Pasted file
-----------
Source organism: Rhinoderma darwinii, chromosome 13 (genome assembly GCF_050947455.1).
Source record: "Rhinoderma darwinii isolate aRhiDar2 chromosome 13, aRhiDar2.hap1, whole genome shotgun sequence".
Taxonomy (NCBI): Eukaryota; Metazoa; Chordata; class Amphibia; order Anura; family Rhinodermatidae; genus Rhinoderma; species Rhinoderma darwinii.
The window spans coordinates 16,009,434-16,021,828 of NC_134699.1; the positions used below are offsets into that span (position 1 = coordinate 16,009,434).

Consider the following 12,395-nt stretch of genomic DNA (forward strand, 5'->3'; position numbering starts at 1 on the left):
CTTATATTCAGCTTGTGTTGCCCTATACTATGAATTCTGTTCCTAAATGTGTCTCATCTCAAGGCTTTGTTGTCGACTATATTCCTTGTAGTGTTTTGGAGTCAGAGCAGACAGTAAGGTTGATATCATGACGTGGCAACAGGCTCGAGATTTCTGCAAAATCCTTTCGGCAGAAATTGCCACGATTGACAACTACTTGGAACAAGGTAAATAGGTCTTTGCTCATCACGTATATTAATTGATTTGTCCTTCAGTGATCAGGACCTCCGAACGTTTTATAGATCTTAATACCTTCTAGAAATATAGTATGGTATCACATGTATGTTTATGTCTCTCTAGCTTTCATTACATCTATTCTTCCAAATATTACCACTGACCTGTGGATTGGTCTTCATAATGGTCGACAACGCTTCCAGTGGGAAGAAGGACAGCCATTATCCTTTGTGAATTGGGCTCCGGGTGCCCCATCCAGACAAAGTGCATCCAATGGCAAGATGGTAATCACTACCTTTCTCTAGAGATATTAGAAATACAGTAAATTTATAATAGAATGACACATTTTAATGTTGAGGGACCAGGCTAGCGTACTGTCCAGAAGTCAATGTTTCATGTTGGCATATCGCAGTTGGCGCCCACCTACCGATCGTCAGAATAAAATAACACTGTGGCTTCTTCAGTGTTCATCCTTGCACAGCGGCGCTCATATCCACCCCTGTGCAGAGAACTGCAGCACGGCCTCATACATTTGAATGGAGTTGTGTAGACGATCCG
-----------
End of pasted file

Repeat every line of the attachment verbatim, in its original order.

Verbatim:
Source organism: Rhinoderma darwinii, chromosome 13 (genome assembly GCF_050947455.1).
Source record: "Rhinoderma darwinii isolate aRhiDar2 chromosome 13, aRhiDar2.hap1, whole genome shotgun sequence".
Taxonomy (NCBI): Eukaryota; Metazoa; Chordata; class Amphibia; order Anura; family Rhinodermatidae; genus Rhinoderma; species Rhinoderma darwinii.
The window spans coordinates 16,009,434-16,021,828 of NC_134699.1; the positions used below are offsets into that span (position 1 = coordinate 16,009,434).

Consider the following 12,395-nt stretch of genomic DNA (forward strand, 5'->3'; position numbering starts at 1 on the left):
CTTATATTCAGCTTGTGTTGCCCTATACTATGAATTCTGTTCCTAAATGTGTCTCATCTCAAGGCTTTGTTGTCGACTATATTCCTTGTAGTGTTTTGGAGTCAGAGCAGACAGTAAGGTTGATATCATGACGTGGCAACAGGCTCGAGATTTCTGCAAAATCCTTTCGGCAGAAATTGCCACGATTGACAACTACTTGGAACAAGGTAAATAGGTCTTTGCTCATCACGTATATTAATTGATTTGTCCTTCAGTGATCAGGACCTCCGAACGTTTTATAGATCTTAATACCTTCTAGAAATATAGTATGGTATCACATGTATGTTTATGTCTCTCTAGCTTTCATTACATCTATTCTTCCAAATATTACCACTGACCTGTGGATTGGTCTTCATAATGGTCGACAACGCTTCCAGTGGGAAGAAGGACAGCCATTATCCTTTGTGAATTGGGCTCCGGGTGCCCCATCCAGACAAAGTGCATCCAATGGCAAGATGGTAATCACTACCTTTCTCTAGAGATATTAGAAATACAGTAAATTTATAATAGAATGACACATTTTAATGTTGAGGGACCAGGCTAGCGTACTGTCCAGAAGTCAATGTTTCATGTTGGCATATCGCAGTTGGCGCCCACCTACCGATCGTCAGAATAAAATAACACTGTGGCTTCTTCAGTGTTCATCCTTGCACAGCGGCGCTCATATCCACCCCTGTGCAGAGAACTGCAGCACGGCCTCATACATTTGAATGGAGTTGTGTAGACGATCCG